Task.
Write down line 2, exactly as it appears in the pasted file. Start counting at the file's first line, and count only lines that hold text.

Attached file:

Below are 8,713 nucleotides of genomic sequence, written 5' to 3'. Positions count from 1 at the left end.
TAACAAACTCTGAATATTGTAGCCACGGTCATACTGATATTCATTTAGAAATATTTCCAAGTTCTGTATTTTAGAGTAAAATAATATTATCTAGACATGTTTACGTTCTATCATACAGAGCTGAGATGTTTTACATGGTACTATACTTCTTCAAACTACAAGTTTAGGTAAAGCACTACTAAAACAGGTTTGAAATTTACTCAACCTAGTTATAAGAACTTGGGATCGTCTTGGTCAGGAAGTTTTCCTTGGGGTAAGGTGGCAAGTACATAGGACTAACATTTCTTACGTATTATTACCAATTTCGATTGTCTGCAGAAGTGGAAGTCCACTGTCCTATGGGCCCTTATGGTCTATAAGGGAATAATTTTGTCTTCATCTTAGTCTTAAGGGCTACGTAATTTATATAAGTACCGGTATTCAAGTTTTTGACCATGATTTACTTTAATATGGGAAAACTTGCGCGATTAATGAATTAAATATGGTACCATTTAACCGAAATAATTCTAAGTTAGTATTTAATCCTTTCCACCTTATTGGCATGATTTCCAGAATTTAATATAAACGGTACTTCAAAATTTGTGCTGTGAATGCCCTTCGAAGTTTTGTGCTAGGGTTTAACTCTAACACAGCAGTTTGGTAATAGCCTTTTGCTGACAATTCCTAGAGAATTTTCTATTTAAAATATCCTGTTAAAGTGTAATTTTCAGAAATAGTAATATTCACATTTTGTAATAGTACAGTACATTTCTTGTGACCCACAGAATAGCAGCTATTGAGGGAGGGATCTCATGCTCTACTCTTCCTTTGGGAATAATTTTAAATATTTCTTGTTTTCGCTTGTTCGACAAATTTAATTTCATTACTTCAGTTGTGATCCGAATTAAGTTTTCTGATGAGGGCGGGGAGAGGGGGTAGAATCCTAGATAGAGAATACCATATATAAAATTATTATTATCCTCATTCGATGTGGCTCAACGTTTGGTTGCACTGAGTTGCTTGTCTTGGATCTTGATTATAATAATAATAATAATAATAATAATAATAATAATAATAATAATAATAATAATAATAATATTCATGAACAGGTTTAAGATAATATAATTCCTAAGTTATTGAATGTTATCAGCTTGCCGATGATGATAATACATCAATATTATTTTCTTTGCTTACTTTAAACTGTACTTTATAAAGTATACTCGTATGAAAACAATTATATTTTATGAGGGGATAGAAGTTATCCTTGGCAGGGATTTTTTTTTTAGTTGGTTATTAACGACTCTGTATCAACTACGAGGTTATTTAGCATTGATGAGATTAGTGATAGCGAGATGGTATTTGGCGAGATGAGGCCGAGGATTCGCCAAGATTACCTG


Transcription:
TAACAAACTCTGAATATTGTAGCCACGGTCATACTGATATTCATTTAGAAATATTTCCAAGTTCTGTATTTTAGAGTAAAATAATATTATCTAGACATGTTTACGTTCTATCATACAGAGCTGAGATGTTTTACATGGTACTATACTTCTTCAAACTACAAGTTTAGGTAAAGCACTACTAAAACAGGTTTGAAATTTACTCAACCTAGTTATAAGAACTTGGGATCGTCTTGGTCAGGAAGTTTTCCTTGGGGTAAGGTGGCAAGTACATAGGACTAACATTTCTTACGTATTATTACCAATTTCGATTGTCTGCAGAAGTGGAAGTCCACTGTCCTATGGGCCCTTATGGTCTATAAGGGAATAATTTTGTCTTCATCTTAGTCTTAAGGGCTACGTAATTTATATAAGTACCGGTATTCAAGTTTTTGACCATGATTTACTTTAATATGGGAAAACTTGCGCGATTAATGAATTAAATATGGTACCATTTAACCGAAATAATTCTAAGTTAGTATTTAATCCTTTCCACCTTATTGGCATGATTTCCAGAATTTAATATAAACGGTACTTCAAAATTTGTGCTGTGAATGCCCTTCGAAGTTTTGTGCTAGGGTTTAACTCTAACACAGCAGTTTGGTAATAGCCTTTTGCTGACAATTCCTAGAGAATTTTCTATTTAAAATATCCTGTTAAAGTGTAATTTTCAGAAATAGTAATATTCACATTTTGTAATAGTACAGTACATTTCTTGTGACCCACAGAATAGCAGCTATTGAGGGAGGGATCTCATGCTCTACTCTTCCTTTGGGAATAATTTTAAATATTTCTTGTTTTCGCTTGTTCGACAAATTTAATTTCATTACTTCAGTTGTGATCCGAATTAAGTTTTCTGATGAGGGCGGGGAGAGGGGGTAGAATCCTAGATAGAGAATACCATATATAAAATTATTATTATCCTCATTCGATGTGGCTCAACGTTTGGTTGCACTGAGTTGCTTGTCTTGGATCTTGATTATAATAATAATAATAATAATAATAATAATAATAATAATAATAATAATAATAATAATAATATTCATGAACAGGTTTAAGATAATATAATTCCTAAGTTATTGAATGTTATCAGCTTGCCGATGATGATAATACATCAATATTATTTTCTTTGCTTACTTTAAACTGTACTTTATAAAGTATACTCGTATGAAAACAATTATATTTTATGAGGGGATAGAAGTTATCCTTGGCAGGGATTTTTTTTTTAGTTGGTTATTAACGACTCTGTATCAACTACGAGGTTATTTAGCATTGATGAGATTAGTGATAGCGAGATGGTATTTGGCGAGATGAGGCCGAGGATTCGCCAAGATTACCTG